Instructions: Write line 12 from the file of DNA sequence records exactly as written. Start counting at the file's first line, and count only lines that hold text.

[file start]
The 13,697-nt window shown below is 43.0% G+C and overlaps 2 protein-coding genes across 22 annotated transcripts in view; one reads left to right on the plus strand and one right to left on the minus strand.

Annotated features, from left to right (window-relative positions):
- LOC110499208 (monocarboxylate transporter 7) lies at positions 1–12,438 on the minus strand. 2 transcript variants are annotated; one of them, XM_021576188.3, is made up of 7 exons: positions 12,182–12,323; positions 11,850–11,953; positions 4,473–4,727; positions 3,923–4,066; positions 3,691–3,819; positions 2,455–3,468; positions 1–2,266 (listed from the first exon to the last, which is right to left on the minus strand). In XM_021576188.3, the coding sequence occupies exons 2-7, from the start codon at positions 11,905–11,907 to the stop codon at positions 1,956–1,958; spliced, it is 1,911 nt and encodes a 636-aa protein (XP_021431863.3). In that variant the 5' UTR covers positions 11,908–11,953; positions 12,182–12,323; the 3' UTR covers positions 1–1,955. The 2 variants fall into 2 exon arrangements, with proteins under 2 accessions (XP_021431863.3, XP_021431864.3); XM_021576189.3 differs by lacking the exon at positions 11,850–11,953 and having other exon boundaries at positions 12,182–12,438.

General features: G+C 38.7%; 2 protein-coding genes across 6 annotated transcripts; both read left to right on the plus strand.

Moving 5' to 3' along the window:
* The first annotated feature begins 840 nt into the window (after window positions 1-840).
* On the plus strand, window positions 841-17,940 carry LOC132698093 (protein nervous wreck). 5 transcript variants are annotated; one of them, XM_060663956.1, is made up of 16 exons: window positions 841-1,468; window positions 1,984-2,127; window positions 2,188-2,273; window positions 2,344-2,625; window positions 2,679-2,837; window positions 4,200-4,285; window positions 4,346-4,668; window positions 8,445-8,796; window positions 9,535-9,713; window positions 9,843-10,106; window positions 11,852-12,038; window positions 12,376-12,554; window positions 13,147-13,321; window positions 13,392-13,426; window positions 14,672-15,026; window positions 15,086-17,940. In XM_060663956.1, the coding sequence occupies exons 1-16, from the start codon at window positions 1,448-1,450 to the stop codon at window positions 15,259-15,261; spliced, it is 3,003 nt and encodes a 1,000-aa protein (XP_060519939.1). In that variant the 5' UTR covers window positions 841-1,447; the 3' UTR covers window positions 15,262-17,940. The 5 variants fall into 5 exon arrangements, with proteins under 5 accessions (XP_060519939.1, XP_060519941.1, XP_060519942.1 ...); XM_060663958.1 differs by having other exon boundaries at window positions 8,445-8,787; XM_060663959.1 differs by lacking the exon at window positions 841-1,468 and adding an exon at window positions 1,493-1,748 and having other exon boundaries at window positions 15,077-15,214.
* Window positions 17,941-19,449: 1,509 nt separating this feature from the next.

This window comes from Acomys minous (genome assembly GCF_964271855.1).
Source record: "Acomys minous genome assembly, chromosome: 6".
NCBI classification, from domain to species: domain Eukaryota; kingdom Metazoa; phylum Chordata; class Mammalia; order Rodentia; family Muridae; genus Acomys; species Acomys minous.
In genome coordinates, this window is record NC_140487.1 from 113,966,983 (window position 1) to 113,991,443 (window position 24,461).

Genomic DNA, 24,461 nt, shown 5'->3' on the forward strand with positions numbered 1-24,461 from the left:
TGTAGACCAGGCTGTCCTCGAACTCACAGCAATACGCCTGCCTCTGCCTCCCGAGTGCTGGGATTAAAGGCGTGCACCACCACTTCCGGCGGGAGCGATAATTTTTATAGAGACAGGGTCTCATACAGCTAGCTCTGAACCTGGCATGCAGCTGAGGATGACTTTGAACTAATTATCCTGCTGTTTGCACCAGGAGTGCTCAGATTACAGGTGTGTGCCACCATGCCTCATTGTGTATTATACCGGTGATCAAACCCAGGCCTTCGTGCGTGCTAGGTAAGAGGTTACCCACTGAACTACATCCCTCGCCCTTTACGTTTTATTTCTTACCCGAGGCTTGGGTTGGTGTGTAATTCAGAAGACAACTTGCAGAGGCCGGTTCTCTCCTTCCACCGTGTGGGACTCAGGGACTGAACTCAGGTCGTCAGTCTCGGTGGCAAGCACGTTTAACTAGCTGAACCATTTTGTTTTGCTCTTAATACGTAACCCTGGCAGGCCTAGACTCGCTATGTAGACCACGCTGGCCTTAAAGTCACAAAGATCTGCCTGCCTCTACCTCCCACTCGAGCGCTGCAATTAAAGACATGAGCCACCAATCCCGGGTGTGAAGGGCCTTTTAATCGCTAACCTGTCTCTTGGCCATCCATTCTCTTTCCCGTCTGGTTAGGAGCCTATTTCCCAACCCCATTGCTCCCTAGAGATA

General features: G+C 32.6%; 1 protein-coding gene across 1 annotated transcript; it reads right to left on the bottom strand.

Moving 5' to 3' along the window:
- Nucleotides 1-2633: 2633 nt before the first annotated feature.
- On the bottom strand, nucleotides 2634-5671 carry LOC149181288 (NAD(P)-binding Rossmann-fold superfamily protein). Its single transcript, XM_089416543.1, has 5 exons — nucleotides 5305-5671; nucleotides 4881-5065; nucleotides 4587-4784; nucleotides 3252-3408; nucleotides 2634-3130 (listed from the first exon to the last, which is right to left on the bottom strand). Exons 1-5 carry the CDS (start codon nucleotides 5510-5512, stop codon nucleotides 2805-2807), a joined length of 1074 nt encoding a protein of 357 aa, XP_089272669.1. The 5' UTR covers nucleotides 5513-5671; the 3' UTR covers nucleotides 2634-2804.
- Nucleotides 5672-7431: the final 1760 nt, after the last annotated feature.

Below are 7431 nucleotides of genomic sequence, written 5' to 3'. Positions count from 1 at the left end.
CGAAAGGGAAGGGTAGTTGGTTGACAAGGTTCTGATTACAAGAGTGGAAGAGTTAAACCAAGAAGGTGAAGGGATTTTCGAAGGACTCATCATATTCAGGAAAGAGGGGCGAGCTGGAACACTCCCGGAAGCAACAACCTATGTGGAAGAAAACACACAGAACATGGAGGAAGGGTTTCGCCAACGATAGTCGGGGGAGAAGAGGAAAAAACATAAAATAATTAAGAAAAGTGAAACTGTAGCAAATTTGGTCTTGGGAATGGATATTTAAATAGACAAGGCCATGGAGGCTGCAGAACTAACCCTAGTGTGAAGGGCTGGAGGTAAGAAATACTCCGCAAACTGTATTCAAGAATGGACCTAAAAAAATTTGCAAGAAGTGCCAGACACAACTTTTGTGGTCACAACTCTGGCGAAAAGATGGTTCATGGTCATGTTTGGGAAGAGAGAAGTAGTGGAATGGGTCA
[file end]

In genome coordinates, this window is record NC_140487.1 from 113,966,983 (window position 1) to 113,991,443 (window position 24,461).